Have a conversation. This is a shared decision, and your loved ones should be a part of the process. Elizabeth Dugan, author of the book, “The Driving Dilemma: The Complete Resource Guide for Older Drivers and Their Families,” suggests that you ask them what to do and share your concerns (“I don’t want to lose you in an accident”). Use open-ended questions and focus on what you are worried about, not what they should do.

Involve a trusted third party. Leverage a doctor or therapist (or the DMV) for help.

Be creative. For some drivers, simply “losing the keys” is enough. We disconnected the battery, and the car just would not start.

What if your loved one still refuses to stop driving?

Here are two ideas from dailycaring.com to force the issue:

Contact the DMV. There is a form on the website (ncdot.gov) that allows you to report the driver and ask for a driving evalutaion. Failure to pass would limit their driving.

Use forgetfulness to your advantage. When mother-in-law’s car would not start, it wasn’t long before she stopped wanting to drive and accepted rides and help from others. If she asked, we simply suggested that the car could not be fixed. Similarly, you can lose the keys or even disable the car entirely (like we did with the battery cable).

Also, Protect your own car and keys. Some people will take another car in the household to drive. So, protect that car too by controlling your own keys.

If there is really a problem, don’t feel guilty. You are doing what is necessary.

What if you do take the keys?

If you feel that it is time for them to hand over the keys, recognize that you may run into resistance. Taking the car keys removes the parent’s independence, the ability to drive to the market or to meet friends for coffee, to church and the senior center, the library or to visit friends. The experience can be traumatic.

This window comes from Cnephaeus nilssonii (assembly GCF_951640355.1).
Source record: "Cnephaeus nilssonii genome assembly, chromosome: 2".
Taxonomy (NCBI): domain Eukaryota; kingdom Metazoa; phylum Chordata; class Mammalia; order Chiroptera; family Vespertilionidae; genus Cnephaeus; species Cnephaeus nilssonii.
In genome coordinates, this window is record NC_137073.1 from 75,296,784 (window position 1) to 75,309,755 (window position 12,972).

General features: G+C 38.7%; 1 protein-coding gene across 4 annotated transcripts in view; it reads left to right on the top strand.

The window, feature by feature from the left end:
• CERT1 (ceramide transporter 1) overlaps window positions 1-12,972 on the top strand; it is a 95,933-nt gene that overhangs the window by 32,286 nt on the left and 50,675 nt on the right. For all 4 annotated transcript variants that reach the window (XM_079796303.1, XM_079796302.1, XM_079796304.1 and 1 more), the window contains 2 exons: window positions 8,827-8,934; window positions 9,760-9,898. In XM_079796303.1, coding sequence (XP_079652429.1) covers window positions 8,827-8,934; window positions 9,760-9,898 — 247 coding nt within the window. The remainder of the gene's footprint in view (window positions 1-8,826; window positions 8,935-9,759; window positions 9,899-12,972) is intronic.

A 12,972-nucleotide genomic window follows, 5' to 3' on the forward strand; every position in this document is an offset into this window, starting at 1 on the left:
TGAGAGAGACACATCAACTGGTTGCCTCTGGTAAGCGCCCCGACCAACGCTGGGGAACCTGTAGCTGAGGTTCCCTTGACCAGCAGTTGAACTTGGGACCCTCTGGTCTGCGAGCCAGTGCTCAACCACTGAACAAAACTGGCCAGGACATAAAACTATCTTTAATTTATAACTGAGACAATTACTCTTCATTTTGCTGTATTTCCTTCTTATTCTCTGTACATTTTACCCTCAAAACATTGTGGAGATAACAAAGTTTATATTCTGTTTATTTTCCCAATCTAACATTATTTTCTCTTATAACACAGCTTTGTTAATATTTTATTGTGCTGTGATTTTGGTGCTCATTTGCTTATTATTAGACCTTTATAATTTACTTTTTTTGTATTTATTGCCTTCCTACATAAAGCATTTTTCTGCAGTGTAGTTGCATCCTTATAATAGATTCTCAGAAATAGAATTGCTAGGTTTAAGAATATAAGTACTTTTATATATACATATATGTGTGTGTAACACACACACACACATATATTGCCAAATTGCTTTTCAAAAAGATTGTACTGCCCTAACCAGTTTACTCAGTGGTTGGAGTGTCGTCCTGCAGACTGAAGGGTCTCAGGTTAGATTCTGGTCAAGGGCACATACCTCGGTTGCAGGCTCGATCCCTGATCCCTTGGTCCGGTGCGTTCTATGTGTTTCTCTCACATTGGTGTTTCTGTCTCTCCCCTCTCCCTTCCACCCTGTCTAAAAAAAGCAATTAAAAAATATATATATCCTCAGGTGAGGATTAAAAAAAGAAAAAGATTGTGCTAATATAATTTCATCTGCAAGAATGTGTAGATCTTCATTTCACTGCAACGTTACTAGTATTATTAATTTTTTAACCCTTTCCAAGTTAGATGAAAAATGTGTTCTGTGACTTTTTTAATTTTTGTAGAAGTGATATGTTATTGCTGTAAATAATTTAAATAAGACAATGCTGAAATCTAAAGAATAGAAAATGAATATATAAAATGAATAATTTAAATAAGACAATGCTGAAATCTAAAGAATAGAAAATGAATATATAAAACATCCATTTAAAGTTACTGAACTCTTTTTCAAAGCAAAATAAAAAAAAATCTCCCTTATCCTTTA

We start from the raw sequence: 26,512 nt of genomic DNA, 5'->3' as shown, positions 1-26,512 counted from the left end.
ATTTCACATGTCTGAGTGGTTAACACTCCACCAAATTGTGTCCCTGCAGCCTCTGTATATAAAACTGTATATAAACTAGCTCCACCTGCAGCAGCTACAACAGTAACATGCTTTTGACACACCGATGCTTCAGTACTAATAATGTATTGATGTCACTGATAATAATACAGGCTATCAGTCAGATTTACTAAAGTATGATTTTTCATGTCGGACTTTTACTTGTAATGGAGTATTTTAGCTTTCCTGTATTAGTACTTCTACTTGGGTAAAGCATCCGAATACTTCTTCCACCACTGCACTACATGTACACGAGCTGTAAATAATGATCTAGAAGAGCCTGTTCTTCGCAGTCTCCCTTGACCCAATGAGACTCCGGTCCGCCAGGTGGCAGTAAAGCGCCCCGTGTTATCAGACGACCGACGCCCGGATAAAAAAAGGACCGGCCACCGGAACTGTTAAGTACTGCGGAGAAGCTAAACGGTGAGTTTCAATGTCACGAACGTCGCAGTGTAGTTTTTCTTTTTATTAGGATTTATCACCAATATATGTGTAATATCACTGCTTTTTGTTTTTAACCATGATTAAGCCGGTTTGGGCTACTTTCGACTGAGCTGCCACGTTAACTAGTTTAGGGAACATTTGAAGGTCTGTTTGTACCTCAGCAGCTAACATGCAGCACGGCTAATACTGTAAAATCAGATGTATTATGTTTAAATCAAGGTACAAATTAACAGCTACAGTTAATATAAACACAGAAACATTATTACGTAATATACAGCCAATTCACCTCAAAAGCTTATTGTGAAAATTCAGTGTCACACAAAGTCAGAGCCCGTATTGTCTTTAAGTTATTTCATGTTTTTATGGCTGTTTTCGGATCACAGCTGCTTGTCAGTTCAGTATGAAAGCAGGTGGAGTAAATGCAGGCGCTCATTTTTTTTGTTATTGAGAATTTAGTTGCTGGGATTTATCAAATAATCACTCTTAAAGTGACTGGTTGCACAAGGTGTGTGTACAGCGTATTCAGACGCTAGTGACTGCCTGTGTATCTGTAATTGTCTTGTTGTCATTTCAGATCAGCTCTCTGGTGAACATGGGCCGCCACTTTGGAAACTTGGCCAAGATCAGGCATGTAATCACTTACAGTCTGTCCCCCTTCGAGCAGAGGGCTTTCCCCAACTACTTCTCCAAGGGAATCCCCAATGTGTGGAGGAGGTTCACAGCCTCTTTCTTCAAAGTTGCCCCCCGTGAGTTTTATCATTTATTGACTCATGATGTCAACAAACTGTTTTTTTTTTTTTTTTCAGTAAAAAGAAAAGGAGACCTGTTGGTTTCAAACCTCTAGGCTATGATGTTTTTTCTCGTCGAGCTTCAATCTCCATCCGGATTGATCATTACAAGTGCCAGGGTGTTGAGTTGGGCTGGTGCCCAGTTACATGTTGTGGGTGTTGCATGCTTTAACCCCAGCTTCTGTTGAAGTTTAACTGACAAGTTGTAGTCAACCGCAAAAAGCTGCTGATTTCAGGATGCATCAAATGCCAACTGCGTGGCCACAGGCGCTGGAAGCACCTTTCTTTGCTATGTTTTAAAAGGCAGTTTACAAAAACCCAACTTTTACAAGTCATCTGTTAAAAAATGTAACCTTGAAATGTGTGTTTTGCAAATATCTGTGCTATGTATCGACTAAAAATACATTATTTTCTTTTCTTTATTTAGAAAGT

But, be aware that taking away the keys can mean an earlier move to assisted living.  Is that affordable or even a good idea?  Be prepared to step in with meaningful assistance during this transition.

Summary

The bottom line is that this is a hard conversation and will require patience and planning.

If you need help, check out the articles referenced on this blog or contact a geriatric professional care manager.

Does Brain Exercise help reduce the risk of Alzheimer’s?

Does Brain Exercise help?

We read in a lot of places that exercising your brain can help prevent dementia.

Is that true? If so, what makes sense to try?

No one can say for certain that exercise can prevent or stop the progression of Alzheimer’s disease. Still, some are certain that it helps, and there is a complete industry of brain-related exercises. You can get apps, web pages, games, workbooks, foods, and more. Is it all about the money .. capitalizing on our fear of dementia? or, does it work?

First, if we think it does help, that is itself helpful. So, look at sites like these for apps and games … some of these aim for “wellness”, others for exercises for your brain and thinking skills…

And more! The NIH has a site too.

You can exercise your thinking, and that is always good.

And, here are some really good ideas for brain health from Consumer Health Digest. Also, from Every Day Health.

But, Can it help with Alzheimer’s?

Some researchers think so, based on this general theory … if cognition improves in people without dementia due to brain exercise, then it must be of some benefit to those who do. Here is an article on Brain Exercise from the Alzheimer’s Society in the UK. But, they also point out that there is no evidence that brain exercise delays Alzheimer’s disease.

The Alzheimer’s Association in the US says this: “At this time, there is no treatment to cure, delay or stop the progression of Alzheimer’s disease.”